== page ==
Coffee Actually Has Some Serious Health Benefits—and We'll Drink to That
Coffee is one of our favorite beverages. But since it's so good, can it be good for us? We dug into the science to find out what coffee does for our health.
Everyone loves coffee (well, almost everyone). It's the third most consumed beverage in the world (behind water and tea). In fact, more than 60% of Americans get their java fix every day, sipping 3 cups on average, according to the National Coffee Association. Some people are hooked on it for the energy boost, others for the flavor. Some even savor a warm cup after a big meal, or pair it with dessert. You can have it hot, cold, strong, weak or in a shot. This drink is universally enjoyed, for good reason. But how many calories and how much caffeine does a cup of coffee actually have? And why is it so good for you? We dive into what coffee can do for your heart, brain, liver and mood. Spoiler: it's good news for coffee drinkers.
Coffee has a lot going for it that is commonly overlooked. Coffee beans are packed with powerful antioxidant and anti-inflammatory compounds, such as chlorogenic acid and tannins, explains Cornelis. (In fact, coffee is a major source of antioxidants in the American diet.) And each of these compounds can act uniquely on the body to protect you from a wide range of health problems. Chlorogenic acid, for one, is thought to regulate insulin and reduce body fat, two factors that may bolster metabolic function.
Here is the nutrition for one cup (8 ounces) of regular brewed coffee:
- 5 calories
- 1 gram protein
- 0 grams carbs
- 1 gram fiber
- 0 grams fat
Though it's not full of macronutrients, coffee (on its own) is a low-calorie beverage that contains several potentially healthful components and is surprisingly high in several nutrients (who knew it had fiber!). Bear in mind, though that cream and sugar can add more calories that you realize, especially when you're buying flavored coffee drinks from a coffee shop. Try to moderate additions to your coffee for the maximum health benefits. For those who don't want to sacrifice the creamy flavor, try a nitro cold brew.
Caffeine in Coffee
The question of how much caffeine is in a cup of coffee does not have a straightforward answer. Many factors, including brewing methods and amounts of coffee used, affect caffeine content. The extended steeping time used to make cold-brewed coffee results in significantly more caffeine being extracted from the grounds and ending up in your cup. It's also important to note that pregnant women are advised to limit their caffeine intake to 200 mg a day or less, which is about the amount in two (8-ounce) cups of brewed coffee. And yes, size matters when it comes to coffee and caffeine. This list of caffeine amounts is per 8 ounces, which is about the size of a small coffee cup (a "short" at Starbucks). Many thermoses and large coffee cups hold much more than 8 ounces. Here are the average caffeine amounts for 8 ounces of several types of coffee:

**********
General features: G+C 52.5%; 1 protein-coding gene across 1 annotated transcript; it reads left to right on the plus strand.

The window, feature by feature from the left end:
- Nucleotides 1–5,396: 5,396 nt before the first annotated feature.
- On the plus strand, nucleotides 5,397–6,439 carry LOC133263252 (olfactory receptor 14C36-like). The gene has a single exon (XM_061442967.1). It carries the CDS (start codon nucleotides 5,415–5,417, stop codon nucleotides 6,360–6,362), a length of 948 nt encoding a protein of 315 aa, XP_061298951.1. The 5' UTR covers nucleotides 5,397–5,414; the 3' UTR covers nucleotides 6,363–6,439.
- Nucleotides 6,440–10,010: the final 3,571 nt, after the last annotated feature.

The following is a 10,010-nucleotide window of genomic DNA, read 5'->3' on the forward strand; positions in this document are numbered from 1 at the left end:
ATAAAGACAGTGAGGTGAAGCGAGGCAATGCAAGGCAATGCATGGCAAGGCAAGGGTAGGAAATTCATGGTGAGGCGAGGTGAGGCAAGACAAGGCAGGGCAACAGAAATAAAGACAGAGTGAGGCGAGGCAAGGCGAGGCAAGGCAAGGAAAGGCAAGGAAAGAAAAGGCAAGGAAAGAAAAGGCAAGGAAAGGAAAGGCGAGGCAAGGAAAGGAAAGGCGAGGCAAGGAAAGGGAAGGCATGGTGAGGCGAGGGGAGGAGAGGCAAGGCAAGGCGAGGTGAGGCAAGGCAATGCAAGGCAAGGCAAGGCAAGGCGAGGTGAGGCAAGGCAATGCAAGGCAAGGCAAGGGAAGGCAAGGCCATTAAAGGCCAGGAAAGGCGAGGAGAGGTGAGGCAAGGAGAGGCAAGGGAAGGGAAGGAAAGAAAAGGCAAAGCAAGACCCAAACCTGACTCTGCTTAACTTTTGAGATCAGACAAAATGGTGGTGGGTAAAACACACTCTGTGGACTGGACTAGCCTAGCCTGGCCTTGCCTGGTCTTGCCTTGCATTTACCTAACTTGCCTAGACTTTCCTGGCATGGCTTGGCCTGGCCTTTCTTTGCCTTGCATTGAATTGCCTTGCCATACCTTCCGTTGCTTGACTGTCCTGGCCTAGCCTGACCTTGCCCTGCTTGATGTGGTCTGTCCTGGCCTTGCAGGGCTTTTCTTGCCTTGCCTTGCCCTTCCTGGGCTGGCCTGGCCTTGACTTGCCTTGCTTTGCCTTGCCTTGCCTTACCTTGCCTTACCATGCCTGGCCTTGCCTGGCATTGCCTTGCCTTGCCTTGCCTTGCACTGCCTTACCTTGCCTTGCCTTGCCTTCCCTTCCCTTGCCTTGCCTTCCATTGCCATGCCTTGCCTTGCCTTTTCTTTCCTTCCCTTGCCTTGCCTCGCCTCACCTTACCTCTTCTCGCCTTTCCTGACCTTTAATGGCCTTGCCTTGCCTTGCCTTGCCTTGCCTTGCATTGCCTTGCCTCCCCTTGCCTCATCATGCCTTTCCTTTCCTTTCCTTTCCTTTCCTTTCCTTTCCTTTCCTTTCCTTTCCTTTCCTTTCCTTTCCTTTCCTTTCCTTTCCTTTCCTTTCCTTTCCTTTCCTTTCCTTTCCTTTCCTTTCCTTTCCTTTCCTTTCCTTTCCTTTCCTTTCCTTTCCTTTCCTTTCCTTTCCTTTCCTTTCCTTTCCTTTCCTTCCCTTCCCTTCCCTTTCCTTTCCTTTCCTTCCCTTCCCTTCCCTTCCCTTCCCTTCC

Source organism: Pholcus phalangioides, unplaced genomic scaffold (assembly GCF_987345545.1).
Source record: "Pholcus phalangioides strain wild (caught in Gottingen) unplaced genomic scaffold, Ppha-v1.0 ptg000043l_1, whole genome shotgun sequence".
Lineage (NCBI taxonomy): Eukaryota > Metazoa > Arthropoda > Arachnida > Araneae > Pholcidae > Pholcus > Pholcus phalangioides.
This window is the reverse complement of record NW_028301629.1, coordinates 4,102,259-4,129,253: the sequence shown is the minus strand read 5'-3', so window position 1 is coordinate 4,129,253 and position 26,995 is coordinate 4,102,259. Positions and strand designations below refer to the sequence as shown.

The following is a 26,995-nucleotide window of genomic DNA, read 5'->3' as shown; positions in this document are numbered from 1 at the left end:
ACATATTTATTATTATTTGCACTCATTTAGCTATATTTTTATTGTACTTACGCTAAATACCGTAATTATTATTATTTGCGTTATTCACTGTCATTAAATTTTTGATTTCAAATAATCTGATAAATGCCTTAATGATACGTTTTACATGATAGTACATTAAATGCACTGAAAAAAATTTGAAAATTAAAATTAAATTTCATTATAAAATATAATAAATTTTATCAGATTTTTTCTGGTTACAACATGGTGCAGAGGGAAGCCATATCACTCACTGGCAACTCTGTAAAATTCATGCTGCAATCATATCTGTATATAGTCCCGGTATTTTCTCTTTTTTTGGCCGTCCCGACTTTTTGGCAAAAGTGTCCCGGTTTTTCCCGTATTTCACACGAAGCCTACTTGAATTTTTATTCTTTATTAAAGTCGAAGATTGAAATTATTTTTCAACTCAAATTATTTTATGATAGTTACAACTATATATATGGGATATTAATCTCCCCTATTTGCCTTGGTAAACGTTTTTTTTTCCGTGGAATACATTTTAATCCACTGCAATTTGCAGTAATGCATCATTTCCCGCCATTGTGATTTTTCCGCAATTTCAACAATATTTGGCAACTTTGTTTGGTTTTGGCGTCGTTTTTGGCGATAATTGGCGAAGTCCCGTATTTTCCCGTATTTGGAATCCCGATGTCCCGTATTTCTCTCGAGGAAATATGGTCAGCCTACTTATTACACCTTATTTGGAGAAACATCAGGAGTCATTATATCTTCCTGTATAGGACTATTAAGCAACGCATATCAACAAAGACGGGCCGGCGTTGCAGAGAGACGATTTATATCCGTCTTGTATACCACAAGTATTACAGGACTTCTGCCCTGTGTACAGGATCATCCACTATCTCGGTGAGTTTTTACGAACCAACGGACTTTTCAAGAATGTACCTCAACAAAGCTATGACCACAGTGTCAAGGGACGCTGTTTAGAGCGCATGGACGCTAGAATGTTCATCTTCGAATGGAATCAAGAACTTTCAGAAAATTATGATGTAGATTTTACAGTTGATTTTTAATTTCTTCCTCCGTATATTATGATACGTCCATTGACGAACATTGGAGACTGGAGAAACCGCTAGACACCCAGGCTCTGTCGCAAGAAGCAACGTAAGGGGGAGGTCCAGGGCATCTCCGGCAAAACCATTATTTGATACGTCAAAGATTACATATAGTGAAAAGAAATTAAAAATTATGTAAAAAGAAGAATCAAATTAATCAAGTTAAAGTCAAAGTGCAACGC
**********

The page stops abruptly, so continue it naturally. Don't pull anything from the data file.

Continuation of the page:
- Regular brewed coffee: 92 mg
- Decaffeinated brewed coffee: 2 mg
- Instant coffee: 62 mg
- Starbucks Blonde Roast coffee: 180 mg
- Starbucks Dark Roast coffee: 130 mg
- Espresso (1 2-oz. shot): 127 mg
- Cold-brewed coffee: 283 mg
Health Benefits of Coffee
Coffee's potential benefits literally reach from your head to your toes. Here are a few of the highlights.
When you sip on your morning cuppa, you may not be thinking you're doing something good for your heart. Think again! Though coffee can increase your blood pressure for up to three hours after consumption (and people with high blood pressure are advised not to drink large quantities of coffee), research has not linked daily coffee drinking with negative effects on blood pressure and heart disease risk in the long term.
In fact, a 2018 review in the Journal of Agricultural & Food Chemistry found that, in healthy people, drinking 3 to 5 daily cups of coffee was associated with a 15% reduced risk of cardiovascular disease. And no negative effects were found with higher consumption levels. That said, the American Heart Association notes that some recent research results are conflicting, and states only that "moderate coffee drinking (1-2 cups per day) doesn't seem to be harmful."